Middle East Peace Talks Still Not Underway

May 7, 2010 Updated: October 1, 2015

In this handout image from the U.S. Embassy Tel Aviv, Israeli Defense Minister Ehud Barak (R) receives U.S. Mideast envoy George Mitchell during their meeting on May, 6 in Tel Aviv, Israel. (Matty Stern/U.S. Embassy Tel Aviv via Getty Images )
In this handout image from the U.S. Embassy Tel Aviv, Israeli Defense Minister Ehud Barak (R) receives U.S. Mideast envoy George Mitchell during their meeting on May, 6 in Tel Aviv, Israel. (Matty Stern/U.S. Embassy Tel Aviv via Getty Images )
JERUSALEM—The U.S.-led campaign for launching proximity talks between Israel and the Palestinians has not yet been successful. U.S. Special Envoy George Mitchell, who arrived in the region this week and met with Israeli Prime Minister Benjamin Netanyahu on Wednesday night, will continue to have meetings with both sides through Saturday.

No public statements were made following Mitchell and Netanyahu’s Wednesday meeting, but official photos were issued.

Mitchell met with Netanyahu again on Thursday evening, and will meet with Palestinian President Abbas on Friday evening and on Saturday. He plans to leave the region on Sunday.

The U.S. State Department has reiterated that Mitchell will have “multiple meetings on both sides” during his visit, and there will be a full update only after the meetings have concluded.

The meetings so far have been characterized as “good and productive” by Mitchell, but he did not reveal any details.

During a State Department press briefing on Wednesday, spokesman Philip Crowley noted that the U.S. has high expectations that they will be able to formally move forward with proximity talks before Mitchell’s departure on Sunday.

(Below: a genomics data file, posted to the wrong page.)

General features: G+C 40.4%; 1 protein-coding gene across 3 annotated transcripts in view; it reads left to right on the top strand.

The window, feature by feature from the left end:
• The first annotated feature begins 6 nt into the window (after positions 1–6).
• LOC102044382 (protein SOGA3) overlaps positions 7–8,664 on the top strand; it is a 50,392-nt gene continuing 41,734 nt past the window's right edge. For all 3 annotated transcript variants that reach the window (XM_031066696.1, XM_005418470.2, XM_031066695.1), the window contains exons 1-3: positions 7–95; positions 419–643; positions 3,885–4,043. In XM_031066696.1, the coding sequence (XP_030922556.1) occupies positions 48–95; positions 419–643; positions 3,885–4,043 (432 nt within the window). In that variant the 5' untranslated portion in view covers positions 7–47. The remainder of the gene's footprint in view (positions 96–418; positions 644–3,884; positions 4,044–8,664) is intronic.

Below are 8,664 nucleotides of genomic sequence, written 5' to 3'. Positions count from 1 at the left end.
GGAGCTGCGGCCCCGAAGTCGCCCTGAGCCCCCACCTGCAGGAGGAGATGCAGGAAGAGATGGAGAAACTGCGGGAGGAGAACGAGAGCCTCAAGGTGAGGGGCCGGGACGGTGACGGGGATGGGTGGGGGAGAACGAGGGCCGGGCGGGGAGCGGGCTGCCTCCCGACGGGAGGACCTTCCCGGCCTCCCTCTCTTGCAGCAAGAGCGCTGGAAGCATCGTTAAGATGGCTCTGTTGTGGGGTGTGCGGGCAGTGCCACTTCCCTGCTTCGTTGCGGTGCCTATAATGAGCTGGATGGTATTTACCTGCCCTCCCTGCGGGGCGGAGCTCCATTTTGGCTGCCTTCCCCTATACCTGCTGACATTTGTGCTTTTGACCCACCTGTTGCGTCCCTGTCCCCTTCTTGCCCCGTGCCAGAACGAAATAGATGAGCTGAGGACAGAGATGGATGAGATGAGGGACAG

The Palestinian side has said that following the Arab League decision to support the talks last weekend, they want to consult with their own leadership after initial meetings.

Anticipation over proximity talks comes as the five permanent members of the U.N. Security Council officially voiced their support for a Middle East nuclear-free zone at the U.N. on Wednesday. The member states include the United States, Russia, France, the U.K., and China. Their statement for a nuclear-free zone was a move in support of a 1995 resolution that was never realized.

The State Department said on Wednesday that a comprehensive peace agreement would be a step toward creating a nuclear-free zone in the region.

“Significant progress in that direction … might give people confidence that the conditions could emerge that allow this to advance,” said representative Philip Crowley during the briefing.

Crowley added that comprehensive peace would include groups that have traditionally supported Iran shifting their stance to support and recognize the state of Israel, recognize existing agreements, and become a constructive part of the process.

Although the U.S. government is unwilling to project possible scenarios that would lead to regional peace in the Middle East, they are doggedly pursuing a nuclear-free policy.

“Middle East peace is the kind of thing that would give people confidence to pursue things like the vision of a region without weapons of mass destruction,” said Crowley.